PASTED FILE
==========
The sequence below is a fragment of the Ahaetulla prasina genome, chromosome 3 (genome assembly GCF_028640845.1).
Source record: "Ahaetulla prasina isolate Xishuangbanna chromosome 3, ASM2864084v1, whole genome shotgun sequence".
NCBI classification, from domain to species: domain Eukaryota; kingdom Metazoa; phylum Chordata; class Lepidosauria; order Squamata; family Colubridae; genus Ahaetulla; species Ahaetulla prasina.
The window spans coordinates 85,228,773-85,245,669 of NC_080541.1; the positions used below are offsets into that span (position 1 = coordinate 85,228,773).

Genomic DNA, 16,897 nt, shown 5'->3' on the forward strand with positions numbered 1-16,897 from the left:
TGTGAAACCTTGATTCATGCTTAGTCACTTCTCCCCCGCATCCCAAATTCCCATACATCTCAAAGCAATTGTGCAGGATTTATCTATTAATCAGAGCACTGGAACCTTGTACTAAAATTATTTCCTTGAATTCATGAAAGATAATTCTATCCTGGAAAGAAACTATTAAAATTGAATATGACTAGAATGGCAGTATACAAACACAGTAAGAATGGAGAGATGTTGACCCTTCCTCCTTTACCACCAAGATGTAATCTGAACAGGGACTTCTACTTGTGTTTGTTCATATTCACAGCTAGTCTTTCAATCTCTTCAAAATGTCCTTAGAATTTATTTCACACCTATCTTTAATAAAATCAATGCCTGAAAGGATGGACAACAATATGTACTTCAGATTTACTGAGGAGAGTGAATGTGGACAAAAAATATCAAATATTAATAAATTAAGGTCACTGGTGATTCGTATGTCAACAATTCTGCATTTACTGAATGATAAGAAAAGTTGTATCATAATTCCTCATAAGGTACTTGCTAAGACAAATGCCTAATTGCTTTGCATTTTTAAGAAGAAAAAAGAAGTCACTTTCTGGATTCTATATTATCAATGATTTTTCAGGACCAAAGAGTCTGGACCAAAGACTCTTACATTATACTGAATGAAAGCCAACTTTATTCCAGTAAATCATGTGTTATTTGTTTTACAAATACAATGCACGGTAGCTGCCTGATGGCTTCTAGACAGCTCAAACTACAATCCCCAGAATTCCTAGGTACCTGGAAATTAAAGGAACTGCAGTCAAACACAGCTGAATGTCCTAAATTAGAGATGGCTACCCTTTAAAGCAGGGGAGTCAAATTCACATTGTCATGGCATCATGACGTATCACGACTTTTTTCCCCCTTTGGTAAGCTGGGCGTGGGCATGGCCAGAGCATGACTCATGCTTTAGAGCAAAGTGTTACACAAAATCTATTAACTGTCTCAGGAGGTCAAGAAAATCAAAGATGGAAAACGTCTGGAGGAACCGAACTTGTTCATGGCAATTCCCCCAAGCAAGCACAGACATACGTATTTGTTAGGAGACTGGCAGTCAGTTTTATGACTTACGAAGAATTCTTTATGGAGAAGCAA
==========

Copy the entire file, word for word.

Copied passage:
The sequence below is a fragment of the Ahaetulla prasina genome, chromosome 3 (genome assembly GCF_028640845.1).
Source record: "Ahaetulla prasina isolate Xishuangbanna chromosome 3, ASM2864084v1, whole genome shotgun sequence".
NCBI classification, from domain to species: domain Eukaryota; kingdom Metazoa; phylum Chordata; class Lepidosauria; order Squamata; family Colubridae; genus Ahaetulla; species Ahaetulla prasina.
The window spans coordinates 85,228,773-85,245,669 of NC_080541.1; the positions used below are offsets into that span (position 1 = coordinate 85,228,773).

Genomic DNA, 16,897 nt, shown 5'->3' on the forward strand with positions numbered 1-16,897 from the left:
TGTGAAACCTTGATTCATGCTTAGTCACTTCTCCCCCGCATCCCAAATTCCCATACATCTCAAAGCAATTGTGCAGGATTTATCTATTAATCAGAGCACTGGAACCTTGTACTAAAATTATTTCCTTGAATTCATGAAAGATAATTCTATCCTGGAAAGAAACTATTAAAATTGAATATGACTAGAATGGCAGTATACAAACACAGTAAGAATGGAGAGATGTTGACCCTTCCTCCTTTACCACCAAGATGTAATCTGAACAGGGACTTCTACTTGTGTTTGTTCATATTCACAGCTAGTCTTTCAATCTCTTCAAAATGTCCTTAGAATTTATTTCACACCTATCTTTAATAAAATCAATGCCTGAAAGGATGGACAACAATATGTACTTCAGATTTACTGAGGAGAGTGAATGTGGACAAAAAATATCAAATATTAATAAATTAAGGTCACTGGTGATTCGTATGTCAACAATTCTGCATTTACTGAATGATAAGAAAAGTTGTATCATAATTCCTCATAAGGTACTTGCTAAGACAAATGCCTAATTGCTTTGCATTTTTAAGAAGAAAAAAGAAGTCACTTTCTGGATTCTATATTATCAATGATTTTTCAGGACCAAAGAGTCTGGACCAAAGACTCTTACATTATACTGAATGAAAGCCAACTTTATTCCAGTAAATCATGTGTTATTTGTTTTACAAATACAATGCACGGTAGCTGCCTGATGGCTTCTAGACAGCTCAAACTACAATCCCCAGAATTCCTAGGTACCTGGAAATTAAAGGAACTGCAGTCAAACACAGCTGAATGTCCTAAATTAGAGATGGCTACCCTTTAAAGCAGGGGAGTCAAATTCACATTGTCATGGCATCATGACGTATCACGACTTTTTTCCCCCTTTGGTAAGCTGGGCGTGGGCATGGCCAGAGCATGACTCATGCTTTAGAGCAAAGTGTTACACAAAATCTATTAACTGTCTCAGGAGGTCAAGAAAATCAAAGATGGAAAACGTCTGGAGGAACCGAACTTGTTCATGGCAATTCCCCCAAGCAAGCACAGACATACGTATTTGTTAGGAGACTGGCAGTCAGTTTTATGACTTACGAAGAATTCTTTATGGAGAAGCAA